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New NCATS-Supported Test Could Provide Faster Diagnosis of Deadly Disease

Method of Detecting Nucleic Acids Using Three-Dimensional Paper Microfluidic Devices. A sample is loaded on the one dot on the left. It is dispersed into seven different locations for the multiplexed detection of seven pathogens and one location for the control.

Method of detecting nucleic acids using three-dimensional paper microfluidic devices. A sample is loaded on the one dot on the left. It is dispersed into seven different locations for the multiplexed detection of seven pathogens and one location for the control. (GoDx)

Every year, diarrheal disease kills more than 1 million people, mostly children in the developing world. To treat the illness effectively, health care providers need to know its cause. Currently, a diagnosis requires sending a stool sample to a lab for expensive tests, then waiting to find out if the patient has a bacterial or viral infection, a parasite, or some other problem. By the time the results come back, the patient has missed days of potentially lifesaving treatment.

To address this challenge, Chang Hee Kim, Ph.D., co-founded the biotechnology company GoDx with a mission to develop a simple paper test for diarrheal disease. The test does not need electricity and can detect seven common causes of diarrhea in less than 30 minutes.

GoDx has a clinical cooperative research and development agreement (CRADA) to develop the product with Wendy A. Henderson, Ph.D., M.S.N., C.R.N.P., a digestive diseases researcher at NIH’s National Institute of Nursing Research (NINR). Data generated through that collaboration made it possible for Kim to apply for and receive a Phase 1 Small Business Innovation Research (SBIR) grant from NCATS in 2017. NCATS chose to fund the application because it supported the development of a platform technology that could be used to diagnose many different diseases. GoDx plans to apply the technology to urinary tract infections, sepsis and sexually transmitted infections, which all involve the rapid, multiplexed detection of pathogens at the point of care or point of need. The technology will enable syndromic testing in a pocket-sized package. SBIR Phase 1 funding supports small businesses in the early stages, when the companies are trying to make sure that their proposed research and development efforts will work and be worthwhile.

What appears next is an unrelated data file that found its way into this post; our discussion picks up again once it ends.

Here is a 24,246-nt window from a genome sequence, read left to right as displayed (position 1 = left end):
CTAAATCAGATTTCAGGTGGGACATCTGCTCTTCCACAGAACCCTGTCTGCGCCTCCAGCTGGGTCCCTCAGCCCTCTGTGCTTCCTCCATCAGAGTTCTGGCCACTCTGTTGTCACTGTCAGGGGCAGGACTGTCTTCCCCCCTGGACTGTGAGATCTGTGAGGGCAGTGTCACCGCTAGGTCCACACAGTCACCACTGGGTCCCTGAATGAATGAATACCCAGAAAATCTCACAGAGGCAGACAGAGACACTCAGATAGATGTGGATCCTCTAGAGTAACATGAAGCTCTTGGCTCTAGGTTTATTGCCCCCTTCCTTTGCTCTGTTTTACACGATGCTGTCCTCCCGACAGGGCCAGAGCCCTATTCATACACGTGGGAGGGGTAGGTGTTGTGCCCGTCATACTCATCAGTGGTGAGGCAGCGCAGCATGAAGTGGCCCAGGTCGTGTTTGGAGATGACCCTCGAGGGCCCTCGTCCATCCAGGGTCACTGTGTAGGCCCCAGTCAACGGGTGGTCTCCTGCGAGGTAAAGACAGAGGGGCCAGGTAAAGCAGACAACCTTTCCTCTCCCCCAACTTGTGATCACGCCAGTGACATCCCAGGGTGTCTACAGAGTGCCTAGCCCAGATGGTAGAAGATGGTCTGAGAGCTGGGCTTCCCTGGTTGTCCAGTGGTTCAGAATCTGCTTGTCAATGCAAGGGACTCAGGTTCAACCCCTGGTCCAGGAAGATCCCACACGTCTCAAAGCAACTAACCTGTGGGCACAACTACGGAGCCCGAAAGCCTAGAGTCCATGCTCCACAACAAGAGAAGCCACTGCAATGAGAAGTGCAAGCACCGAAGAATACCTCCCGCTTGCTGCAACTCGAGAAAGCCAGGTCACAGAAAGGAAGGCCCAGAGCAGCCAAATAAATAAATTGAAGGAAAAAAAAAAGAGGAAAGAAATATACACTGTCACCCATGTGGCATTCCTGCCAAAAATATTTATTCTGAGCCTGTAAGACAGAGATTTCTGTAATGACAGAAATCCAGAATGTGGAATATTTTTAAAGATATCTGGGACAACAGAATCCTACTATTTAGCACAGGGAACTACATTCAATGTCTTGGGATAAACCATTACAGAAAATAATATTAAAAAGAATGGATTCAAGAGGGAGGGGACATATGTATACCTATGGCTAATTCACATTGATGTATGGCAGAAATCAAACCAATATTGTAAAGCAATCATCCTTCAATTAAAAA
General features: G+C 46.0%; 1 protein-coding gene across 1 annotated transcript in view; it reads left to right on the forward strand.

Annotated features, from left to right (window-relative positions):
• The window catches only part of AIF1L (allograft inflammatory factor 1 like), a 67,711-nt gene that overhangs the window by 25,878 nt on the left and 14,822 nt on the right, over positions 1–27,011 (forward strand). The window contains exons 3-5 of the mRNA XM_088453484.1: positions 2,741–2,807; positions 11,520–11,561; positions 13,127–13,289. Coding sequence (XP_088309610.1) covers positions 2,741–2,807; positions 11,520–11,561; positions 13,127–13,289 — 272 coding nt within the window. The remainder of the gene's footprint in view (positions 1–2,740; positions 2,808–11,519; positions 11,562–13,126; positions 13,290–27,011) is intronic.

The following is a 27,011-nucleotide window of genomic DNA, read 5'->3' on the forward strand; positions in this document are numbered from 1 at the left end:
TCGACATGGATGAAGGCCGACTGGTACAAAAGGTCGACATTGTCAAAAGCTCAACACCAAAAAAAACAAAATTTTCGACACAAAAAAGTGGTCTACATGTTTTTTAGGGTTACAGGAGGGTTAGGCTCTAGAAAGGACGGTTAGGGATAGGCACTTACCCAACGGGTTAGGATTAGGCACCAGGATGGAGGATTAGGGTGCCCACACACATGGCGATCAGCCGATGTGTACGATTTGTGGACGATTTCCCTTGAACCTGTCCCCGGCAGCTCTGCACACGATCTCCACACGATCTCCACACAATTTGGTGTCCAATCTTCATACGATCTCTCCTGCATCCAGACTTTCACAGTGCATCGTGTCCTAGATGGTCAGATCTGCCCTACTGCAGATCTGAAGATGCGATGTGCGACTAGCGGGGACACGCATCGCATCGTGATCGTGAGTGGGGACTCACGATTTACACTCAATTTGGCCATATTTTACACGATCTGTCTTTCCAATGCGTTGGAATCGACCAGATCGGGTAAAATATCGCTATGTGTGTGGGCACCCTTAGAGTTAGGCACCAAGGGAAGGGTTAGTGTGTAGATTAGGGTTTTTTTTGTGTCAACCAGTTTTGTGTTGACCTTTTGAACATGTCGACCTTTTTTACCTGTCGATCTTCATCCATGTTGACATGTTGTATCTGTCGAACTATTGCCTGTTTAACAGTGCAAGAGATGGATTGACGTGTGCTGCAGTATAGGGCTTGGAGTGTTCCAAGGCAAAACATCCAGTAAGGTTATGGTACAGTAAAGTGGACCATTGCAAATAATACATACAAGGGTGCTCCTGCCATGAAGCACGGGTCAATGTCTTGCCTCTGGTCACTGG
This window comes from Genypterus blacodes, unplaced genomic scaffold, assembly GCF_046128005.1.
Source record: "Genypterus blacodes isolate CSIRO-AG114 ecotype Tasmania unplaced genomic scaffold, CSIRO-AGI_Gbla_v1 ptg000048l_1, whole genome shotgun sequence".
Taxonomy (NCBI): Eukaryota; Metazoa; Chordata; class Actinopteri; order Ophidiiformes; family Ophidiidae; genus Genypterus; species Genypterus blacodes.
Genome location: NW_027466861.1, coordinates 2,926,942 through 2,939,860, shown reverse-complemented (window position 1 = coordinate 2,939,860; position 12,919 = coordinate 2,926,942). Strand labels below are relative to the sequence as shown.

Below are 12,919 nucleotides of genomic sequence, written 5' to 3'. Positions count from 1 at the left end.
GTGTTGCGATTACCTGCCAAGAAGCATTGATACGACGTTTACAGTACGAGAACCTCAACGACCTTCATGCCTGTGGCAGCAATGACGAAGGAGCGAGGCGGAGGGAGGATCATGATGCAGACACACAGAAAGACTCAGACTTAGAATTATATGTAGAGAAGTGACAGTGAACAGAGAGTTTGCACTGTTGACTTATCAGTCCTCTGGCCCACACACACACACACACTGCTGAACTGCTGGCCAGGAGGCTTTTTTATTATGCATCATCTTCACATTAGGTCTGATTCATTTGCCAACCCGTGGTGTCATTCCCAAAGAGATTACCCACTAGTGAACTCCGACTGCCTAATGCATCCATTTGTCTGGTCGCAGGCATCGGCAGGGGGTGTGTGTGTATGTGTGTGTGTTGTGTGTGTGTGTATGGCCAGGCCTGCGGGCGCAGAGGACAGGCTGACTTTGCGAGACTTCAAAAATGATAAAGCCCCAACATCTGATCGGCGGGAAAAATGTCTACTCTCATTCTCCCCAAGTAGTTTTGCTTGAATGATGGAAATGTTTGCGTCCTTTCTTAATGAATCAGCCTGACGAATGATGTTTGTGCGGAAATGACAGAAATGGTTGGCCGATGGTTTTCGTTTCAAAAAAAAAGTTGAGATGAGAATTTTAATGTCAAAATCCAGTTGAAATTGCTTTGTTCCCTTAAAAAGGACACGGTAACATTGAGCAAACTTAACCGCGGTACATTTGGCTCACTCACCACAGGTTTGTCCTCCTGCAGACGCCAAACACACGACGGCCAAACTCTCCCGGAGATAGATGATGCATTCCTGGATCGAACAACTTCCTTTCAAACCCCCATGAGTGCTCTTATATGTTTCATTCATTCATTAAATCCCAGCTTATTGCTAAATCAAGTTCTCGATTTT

“It’s so valuable that NCATS is willing to fund research and development for this early-stage technology,” Kim said. “At the beginning of technology development, it is very hard to find investors.”

Chang Hee Kim and Wendy A. Henderson

GoDx co-founder Chang Hee Kim, Ph.D., and NIH researcher Wendy A. Henderson, Ph.D., M.S.N., C.R.N.P., co-developed a new test for diarrheal disease.

The Phase 1 SBIR funding made Kim eligible to take part in the I-Corps™ at NIH program, which provides mentoring and training for entrepreneurs. As part of I-Corps, Kim and his colleagues interviewed 130 patients, doctors and others about the test and received input about improving and distributing it.

In July 2018, GoDx received Phase 2 SBIR funding from NCATS to continue test development. The next step is a study with NINR to try out the test on volunteers; anyone with diarrhea near Bethesda, Maryland, can sign up. At the same time, study participants’ stool samples will be tested via more traditional laboratory procedures. Comparing the two results will indicate whether the new test is accurate.

“This is just one example of how NCATS’ SBIR funding can support translational research advances that have commercial as well as lifesaving potential,” said Lili Portilla, M.P.A., director of NCATS’ SBIR and Small Business Technology Transfer programs.

Read more from The New Gastroenterologist.

Posted August 2018